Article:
Cash In, Cash Out Kenya: The Role of M-PESA in the Lives of Low-Income People

  • Date Posted: February 8, 2012
  • Authors: Monique Cohen, Guy Stuart
  • Organizations/Projects: Microfinance Opportunities
  • Document Types: Evidence or Research
  • Donor Type: Foundation

Using a Financial Diaries methodology, Microfinance Opportunities undertook a study to examine how low-income Kenyans use M-PESA, that country’s pioneering e-money service. The study focused on:

  1. the value of M-PESA to low-income individuals;
  2. the most likely areas for M-PESA’s future growth; and
  3. whether M-ESA can serve as a platform for financial services beyond remittances.

The study sample consisted of 92 low-income respondents (median of average per capita income $2 per day) from three research sites. Researchers recorded all weekly financial transactions for these respondents between November 2009 and June 2010 for a total database of more than 18,000 records.

The study found that “cash is king.” E-money’s share of transactions was less than 6 percent, compared to more than 94 percent for cash. M-PESA is still primarily used to send money home, usually from urban to rural, cash-out almost always happens quickly, often the same day the remittance is received. Respondents did not appear to use M-PESA as de facto savings accounts, but the service was an important part of their coping strategies for unusual large expenses, particularly hospital bills.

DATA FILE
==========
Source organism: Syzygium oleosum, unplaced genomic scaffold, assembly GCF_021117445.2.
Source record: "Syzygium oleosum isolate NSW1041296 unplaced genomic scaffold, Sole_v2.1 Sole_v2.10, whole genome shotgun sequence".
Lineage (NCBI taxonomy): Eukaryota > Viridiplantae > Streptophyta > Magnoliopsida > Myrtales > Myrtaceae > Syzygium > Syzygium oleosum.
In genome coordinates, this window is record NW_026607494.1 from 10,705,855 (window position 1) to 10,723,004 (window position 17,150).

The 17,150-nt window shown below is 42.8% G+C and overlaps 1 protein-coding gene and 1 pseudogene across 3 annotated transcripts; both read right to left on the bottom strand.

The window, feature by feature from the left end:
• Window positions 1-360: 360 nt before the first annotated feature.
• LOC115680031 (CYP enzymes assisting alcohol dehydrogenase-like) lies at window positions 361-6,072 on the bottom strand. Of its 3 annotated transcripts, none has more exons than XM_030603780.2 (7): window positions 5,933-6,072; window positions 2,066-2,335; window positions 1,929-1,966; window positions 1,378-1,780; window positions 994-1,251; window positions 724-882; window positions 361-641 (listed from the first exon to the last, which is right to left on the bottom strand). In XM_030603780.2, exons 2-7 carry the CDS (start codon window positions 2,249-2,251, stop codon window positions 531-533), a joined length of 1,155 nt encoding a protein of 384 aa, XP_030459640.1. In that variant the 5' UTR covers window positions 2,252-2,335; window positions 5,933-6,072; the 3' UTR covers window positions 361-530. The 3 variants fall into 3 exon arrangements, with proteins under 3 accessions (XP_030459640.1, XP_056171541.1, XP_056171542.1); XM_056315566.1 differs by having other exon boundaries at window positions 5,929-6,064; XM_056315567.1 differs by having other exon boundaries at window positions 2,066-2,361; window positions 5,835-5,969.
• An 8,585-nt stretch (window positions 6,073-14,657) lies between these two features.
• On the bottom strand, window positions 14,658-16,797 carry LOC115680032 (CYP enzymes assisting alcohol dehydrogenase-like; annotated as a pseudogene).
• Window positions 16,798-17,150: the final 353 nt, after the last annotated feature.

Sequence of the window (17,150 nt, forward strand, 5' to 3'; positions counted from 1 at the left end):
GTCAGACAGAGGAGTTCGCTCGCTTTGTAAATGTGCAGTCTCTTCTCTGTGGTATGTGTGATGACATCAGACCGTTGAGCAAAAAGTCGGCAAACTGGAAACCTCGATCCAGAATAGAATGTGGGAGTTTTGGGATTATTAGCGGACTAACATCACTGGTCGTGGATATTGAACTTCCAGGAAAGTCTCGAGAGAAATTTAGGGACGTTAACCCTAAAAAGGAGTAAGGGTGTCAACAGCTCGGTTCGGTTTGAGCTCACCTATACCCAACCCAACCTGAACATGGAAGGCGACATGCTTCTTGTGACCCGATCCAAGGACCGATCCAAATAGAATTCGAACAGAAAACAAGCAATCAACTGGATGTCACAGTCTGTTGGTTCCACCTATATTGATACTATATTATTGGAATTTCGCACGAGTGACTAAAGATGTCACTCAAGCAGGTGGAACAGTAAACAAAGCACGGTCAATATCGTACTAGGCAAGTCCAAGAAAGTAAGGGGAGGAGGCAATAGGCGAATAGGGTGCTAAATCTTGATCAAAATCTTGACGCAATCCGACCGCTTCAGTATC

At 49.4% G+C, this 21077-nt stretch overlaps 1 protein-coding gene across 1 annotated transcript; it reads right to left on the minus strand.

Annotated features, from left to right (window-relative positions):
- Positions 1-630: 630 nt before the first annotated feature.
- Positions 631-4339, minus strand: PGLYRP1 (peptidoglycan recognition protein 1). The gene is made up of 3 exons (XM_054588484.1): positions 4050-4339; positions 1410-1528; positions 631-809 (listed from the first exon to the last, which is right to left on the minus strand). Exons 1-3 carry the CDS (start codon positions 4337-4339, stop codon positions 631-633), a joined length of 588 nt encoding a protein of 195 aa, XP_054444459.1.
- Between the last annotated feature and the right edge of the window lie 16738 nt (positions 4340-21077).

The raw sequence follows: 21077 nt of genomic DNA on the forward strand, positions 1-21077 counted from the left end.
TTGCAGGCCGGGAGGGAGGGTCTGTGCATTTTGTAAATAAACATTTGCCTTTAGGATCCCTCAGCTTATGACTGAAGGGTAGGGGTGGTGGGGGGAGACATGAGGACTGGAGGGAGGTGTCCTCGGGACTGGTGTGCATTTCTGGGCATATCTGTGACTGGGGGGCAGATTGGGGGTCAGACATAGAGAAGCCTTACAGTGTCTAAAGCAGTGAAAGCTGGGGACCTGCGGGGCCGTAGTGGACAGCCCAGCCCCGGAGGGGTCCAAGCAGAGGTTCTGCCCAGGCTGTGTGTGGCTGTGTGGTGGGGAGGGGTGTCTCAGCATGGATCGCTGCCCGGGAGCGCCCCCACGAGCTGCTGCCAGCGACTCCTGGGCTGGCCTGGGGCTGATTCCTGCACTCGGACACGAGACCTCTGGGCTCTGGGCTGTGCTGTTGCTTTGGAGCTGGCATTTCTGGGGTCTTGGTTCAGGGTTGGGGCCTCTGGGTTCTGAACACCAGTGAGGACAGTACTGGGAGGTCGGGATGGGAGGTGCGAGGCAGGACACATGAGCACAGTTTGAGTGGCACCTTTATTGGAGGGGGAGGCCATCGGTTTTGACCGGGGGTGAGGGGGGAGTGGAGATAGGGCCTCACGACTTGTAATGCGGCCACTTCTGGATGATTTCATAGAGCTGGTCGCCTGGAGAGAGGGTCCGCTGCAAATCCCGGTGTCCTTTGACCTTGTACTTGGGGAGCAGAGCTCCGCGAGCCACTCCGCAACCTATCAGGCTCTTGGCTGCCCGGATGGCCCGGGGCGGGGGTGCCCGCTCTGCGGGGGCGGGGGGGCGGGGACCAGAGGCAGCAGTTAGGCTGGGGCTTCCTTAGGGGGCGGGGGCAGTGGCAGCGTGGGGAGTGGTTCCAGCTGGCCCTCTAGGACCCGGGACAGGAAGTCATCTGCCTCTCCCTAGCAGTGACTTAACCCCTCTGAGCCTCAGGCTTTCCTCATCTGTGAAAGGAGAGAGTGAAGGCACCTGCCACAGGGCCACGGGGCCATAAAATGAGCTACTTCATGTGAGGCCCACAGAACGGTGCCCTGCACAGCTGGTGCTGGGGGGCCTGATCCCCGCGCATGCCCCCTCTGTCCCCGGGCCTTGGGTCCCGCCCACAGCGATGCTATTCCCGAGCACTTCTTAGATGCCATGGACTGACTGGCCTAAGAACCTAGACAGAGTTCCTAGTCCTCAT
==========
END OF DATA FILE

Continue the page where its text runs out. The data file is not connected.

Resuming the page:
The study provides a Distance/Purpose Framework that segments the e-money market by intended use (business or household) and the distance (local or long-distance) it travels. Within that framework, the study draws on concepts from economic sociology to show that Kenyans’ use of M-PESA is “embedded” in preexisting social and spatial relations and that M-PESA usage patterns mimic to some degree those of cash. It also examines the length of the “e-money loop” (number of times an e-money unit is transferred before it is cashed out) the transaction fees M-PESA users pay in order to identify cost and price implications of current and potential uses. The Distance/Purpose Framework suggests that e-money providers have a virtually untapped potential “sweet spot,” in terms of cost and price, serving the business market segments provided that issues of trust can be overcome.

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